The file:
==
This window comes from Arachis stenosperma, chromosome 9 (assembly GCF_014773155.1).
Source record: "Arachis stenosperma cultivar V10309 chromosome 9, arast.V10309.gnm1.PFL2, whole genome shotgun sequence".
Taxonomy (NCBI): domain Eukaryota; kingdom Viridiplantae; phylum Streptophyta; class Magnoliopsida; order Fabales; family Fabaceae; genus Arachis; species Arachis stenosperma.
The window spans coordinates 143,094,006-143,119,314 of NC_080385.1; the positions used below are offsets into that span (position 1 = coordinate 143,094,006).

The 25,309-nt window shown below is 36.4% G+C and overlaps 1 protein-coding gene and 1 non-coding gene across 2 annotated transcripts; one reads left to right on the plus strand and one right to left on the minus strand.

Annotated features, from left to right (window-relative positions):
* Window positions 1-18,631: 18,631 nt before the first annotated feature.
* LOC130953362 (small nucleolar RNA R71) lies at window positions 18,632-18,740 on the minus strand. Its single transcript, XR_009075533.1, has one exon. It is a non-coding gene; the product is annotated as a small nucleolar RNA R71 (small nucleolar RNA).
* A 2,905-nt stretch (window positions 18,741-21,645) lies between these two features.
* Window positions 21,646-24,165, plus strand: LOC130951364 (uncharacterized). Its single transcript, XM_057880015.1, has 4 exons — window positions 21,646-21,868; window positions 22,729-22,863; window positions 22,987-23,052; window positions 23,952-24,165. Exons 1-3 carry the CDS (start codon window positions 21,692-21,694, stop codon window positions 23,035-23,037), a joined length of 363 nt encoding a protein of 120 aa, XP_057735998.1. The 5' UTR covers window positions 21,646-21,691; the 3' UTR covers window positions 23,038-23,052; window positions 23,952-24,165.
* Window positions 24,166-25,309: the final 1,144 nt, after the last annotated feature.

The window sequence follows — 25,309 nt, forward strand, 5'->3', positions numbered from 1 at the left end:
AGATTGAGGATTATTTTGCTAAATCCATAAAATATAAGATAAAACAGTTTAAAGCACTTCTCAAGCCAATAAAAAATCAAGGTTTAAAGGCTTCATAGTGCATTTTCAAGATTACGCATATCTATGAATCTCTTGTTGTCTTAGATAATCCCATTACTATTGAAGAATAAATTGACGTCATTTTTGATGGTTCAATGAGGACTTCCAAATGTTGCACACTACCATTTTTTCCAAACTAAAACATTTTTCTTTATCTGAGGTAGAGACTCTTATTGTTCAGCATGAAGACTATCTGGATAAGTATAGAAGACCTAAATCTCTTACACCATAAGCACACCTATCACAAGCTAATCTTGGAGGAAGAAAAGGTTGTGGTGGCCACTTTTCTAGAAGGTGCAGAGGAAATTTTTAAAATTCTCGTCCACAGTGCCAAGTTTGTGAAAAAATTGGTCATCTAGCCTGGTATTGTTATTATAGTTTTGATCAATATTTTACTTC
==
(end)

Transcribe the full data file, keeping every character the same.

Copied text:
This window comes from Arachis stenosperma, chromosome 9 (assembly GCF_014773155.1).
Source record: "Arachis stenosperma cultivar V10309 chromosome 9, arast.V10309.gnm1.PFL2, whole genome shotgun sequence".
Taxonomy (NCBI): domain Eukaryota; kingdom Viridiplantae; phylum Streptophyta; class Magnoliopsida; order Fabales; family Fabaceae; genus Arachis; species Arachis stenosperma.
The window spans coordinates 143,094,006-143,119,314 of NC_080385.1; the positions used below are offsets into that span (position 1 = coordinate 143,094,006).

The 25,309-nt window shown below is 36.4% G+C and overlaps 1 protein-coding gene and 1 non-coding gene across 2 annotated transcripts; one reads left to right on the plus strand and one right to left on the minus strand.

Annotated features, from left to right (window-relative positions):
* Window positions 1-18,631: 18,631 nt before the first annotated feature.
* LOC130953362 (small nucleolar RNA R71) lies at window positions 18,632-18,740 on the minus strand. Its single transcript, XR_009075533.1, has one exon. It is a non-coding gene; the product is annotated as a small nucleolar RNA R71 (small nucleolar RNA).
* A 2,905-nt stretch (window positions 18,741-21,645) lies between these two features.
* Window positions 21,646-24,165, plus strand: LOC130951364 (uncharacterized). Its single transcript, XM_057880015.1, has 4 exons — window positions 21,646-21,868; window positions 22,729-22,863; window positions 22,987-23,052; window positions 23,952-24,165. Exons 1-3 carry the CDS (start codon window positions 21,692-21,694, stop codon window positions 23,035-23,037), a joined length of 363 nt encoding a protein of 120 aa, XP_057735998.1. The 5' UTR covers window positions 21,646-21,691; the 3' UTR covers window positions 23,038-23,052; window positions 23,952-24,165.
* Window positions 24,166-25,309: the final 1,144 nt, after the last annotated feature.

The window sequence follows — 25,309 nt, forward strand, 5'->3', positions numbered from 1 at the left end:
AGATTGAGGATTATTTTGCTAAATCCATAAAATATAAGATAAAACAGTTTAAAGCACTTCTCAAGCCAATAAAAAATCAAGGTTTAAAGGCTTCATAGTGCATTTTCAAGATTACGCATATCTATGAATCTCTTGTTGTCTTAGATAATCCCATTACTATTGAAGAATAAATTGACGTCATTTTTGATGGTTCAATGAGGACTTCCAAATGTTGCACACTACCATTTTTTCCAAACTAAAACATTTTTCTTTATCTGAGGTAGAGACTCTTATTGTTCAGCATGAAGACTATCTGGATAAGTATAGAAGACCTAAATCTCTTACACCATAAGCACACCTATCACAAGCTAATCTTGGAGGAAGAAAAGGTTGTGGTGGCCACTTTTCTAGAAGGTGCAGAGGAAATTTTTAAAATTCTCGTCCACAGTGCCAAGTTTGTGAAAAAATTGGTCATCTAGCCTGGTATTGTTATTATAGTTTTGATCAATATTTTACTTC